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Four experiments examined participants’ ability to remember their own ideas in a modified Alternative Uses Task. Participants were asked to generate uses for objects, and on half of the trials participants were then asked to think of more uses. Memory for the initial uses they generated was then tested via a cued-recall task. Results demonstrated that participants forgot their initial uses as a consequence of thinking of new uses (referred to as the thinking-induced forgetting effect), and this effect persisted even when participants chose the subset of uses they thought were the most creative and to be remembered. The only scenario in which uses were protected from forgetting was when they were required to use their uses as hints for generating more ideas. Together, these findings demonstrate that one’s own ideas are susceptible to forgetting when additional ideas must be generated, indicating that thinking is a modifier of memory despite one’s motivation to preserve their ideas.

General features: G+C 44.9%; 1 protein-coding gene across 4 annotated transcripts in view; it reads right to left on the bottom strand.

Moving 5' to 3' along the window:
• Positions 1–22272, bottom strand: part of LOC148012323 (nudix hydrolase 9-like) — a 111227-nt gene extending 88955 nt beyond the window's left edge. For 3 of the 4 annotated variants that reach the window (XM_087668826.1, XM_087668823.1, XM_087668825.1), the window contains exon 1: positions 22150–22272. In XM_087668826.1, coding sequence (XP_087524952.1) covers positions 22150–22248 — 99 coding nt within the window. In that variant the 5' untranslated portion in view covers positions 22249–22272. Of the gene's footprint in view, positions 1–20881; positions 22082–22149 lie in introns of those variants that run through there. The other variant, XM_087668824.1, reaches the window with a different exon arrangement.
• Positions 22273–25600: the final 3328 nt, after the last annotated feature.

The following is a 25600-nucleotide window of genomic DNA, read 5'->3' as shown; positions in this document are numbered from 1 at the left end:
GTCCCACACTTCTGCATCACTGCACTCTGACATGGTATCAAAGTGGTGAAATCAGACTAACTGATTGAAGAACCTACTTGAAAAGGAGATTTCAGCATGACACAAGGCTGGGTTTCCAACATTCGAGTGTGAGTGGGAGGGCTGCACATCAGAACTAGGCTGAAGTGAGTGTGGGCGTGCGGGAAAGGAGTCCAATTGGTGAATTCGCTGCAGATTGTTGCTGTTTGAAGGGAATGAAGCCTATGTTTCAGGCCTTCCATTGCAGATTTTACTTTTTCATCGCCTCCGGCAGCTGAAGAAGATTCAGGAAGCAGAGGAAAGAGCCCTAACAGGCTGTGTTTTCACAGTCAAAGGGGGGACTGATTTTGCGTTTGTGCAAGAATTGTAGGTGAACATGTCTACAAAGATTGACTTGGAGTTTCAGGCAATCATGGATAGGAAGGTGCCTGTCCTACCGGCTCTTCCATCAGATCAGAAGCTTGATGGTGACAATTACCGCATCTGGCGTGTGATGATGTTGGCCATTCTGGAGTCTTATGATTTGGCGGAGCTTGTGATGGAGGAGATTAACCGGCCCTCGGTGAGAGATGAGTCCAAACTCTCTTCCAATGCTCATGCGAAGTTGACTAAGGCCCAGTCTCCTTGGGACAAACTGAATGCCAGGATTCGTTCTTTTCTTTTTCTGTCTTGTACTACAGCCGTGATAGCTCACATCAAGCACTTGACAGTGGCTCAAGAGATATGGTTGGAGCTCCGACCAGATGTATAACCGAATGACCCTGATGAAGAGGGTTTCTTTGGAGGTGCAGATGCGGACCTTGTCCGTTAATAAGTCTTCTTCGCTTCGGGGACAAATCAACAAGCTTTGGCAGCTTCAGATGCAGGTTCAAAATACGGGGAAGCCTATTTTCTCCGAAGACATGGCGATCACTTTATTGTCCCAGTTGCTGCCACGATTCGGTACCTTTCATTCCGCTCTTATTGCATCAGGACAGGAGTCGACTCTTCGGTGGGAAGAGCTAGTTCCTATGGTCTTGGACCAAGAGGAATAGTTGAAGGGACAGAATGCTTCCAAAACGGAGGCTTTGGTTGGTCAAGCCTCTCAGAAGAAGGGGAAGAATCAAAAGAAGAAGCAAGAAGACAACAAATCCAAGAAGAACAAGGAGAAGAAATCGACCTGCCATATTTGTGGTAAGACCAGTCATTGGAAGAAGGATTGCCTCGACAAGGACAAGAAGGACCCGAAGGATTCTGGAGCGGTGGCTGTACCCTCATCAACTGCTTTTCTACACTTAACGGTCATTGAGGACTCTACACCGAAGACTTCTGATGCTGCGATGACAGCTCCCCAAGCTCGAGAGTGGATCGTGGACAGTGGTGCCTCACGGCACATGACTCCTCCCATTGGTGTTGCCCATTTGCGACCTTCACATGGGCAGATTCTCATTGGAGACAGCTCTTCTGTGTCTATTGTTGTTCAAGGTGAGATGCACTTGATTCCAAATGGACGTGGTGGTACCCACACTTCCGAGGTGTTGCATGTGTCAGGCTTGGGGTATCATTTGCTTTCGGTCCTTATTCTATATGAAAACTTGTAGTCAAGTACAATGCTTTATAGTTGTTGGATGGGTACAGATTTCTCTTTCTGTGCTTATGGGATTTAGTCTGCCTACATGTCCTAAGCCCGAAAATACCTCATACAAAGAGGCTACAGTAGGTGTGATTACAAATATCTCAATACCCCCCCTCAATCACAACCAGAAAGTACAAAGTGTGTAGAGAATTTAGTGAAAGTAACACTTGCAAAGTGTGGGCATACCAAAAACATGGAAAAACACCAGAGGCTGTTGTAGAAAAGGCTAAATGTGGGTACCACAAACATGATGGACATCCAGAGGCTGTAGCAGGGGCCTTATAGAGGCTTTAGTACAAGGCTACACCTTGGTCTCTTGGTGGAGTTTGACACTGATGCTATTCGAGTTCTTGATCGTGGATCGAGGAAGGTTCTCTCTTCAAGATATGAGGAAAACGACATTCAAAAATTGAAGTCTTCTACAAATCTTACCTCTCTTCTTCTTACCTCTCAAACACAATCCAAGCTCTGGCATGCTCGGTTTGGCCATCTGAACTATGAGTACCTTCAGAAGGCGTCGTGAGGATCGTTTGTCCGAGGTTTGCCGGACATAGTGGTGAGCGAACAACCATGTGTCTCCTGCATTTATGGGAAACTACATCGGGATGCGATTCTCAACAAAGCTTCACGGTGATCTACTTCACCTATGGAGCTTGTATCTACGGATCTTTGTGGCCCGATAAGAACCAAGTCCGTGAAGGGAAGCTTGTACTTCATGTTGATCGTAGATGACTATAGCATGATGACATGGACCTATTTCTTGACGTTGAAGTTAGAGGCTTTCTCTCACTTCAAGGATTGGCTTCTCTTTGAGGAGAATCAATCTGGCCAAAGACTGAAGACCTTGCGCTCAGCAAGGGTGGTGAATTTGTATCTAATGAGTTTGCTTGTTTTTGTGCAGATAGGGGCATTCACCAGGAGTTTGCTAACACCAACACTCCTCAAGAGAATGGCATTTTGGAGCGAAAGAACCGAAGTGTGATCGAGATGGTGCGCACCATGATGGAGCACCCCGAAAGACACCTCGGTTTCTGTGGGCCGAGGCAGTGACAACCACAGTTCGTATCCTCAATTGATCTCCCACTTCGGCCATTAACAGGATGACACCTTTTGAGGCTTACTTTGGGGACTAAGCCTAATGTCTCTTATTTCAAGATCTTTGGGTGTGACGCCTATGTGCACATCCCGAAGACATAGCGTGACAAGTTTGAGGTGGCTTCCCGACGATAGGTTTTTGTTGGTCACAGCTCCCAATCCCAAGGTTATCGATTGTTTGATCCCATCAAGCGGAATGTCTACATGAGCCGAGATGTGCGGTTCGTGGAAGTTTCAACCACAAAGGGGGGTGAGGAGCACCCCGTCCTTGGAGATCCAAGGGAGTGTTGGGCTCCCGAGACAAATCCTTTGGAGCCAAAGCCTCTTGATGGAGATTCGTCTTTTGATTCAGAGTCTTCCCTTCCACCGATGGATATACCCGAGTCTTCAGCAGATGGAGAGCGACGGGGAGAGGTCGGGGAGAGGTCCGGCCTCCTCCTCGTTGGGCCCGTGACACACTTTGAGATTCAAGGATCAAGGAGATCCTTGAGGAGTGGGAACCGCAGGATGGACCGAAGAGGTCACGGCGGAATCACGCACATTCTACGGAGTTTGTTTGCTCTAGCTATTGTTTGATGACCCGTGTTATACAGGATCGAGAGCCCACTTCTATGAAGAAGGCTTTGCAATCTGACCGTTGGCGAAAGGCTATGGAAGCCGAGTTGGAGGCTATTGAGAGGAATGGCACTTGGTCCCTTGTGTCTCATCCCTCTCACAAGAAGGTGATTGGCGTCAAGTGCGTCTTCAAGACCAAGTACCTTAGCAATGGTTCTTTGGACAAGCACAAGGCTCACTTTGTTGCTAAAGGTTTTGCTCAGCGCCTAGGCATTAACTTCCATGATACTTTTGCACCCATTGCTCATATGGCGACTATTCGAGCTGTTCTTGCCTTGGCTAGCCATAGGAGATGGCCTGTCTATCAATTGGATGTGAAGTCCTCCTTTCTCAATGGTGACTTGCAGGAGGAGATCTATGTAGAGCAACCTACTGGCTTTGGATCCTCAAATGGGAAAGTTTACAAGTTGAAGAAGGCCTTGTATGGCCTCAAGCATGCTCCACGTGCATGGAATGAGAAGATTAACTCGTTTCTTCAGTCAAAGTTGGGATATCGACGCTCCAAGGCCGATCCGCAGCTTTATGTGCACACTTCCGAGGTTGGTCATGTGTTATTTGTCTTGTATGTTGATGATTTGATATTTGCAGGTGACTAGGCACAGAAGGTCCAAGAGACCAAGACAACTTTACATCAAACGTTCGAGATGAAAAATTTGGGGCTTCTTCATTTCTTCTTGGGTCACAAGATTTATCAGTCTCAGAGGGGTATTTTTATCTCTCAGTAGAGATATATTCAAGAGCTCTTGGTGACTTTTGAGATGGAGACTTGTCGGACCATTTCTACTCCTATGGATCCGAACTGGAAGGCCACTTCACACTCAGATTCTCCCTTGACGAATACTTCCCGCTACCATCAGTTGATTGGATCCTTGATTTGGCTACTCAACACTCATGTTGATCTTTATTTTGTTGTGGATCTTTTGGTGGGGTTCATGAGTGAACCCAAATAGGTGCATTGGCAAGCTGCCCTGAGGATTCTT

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- That’s a good idea, but let’s keep thinking! Can we prevent our initial ideas from being forgotten as a consequence of thinking of new ideas?
Annie S. Ditta
Benjamin C. Storm
- Springer Berlin Heidelberg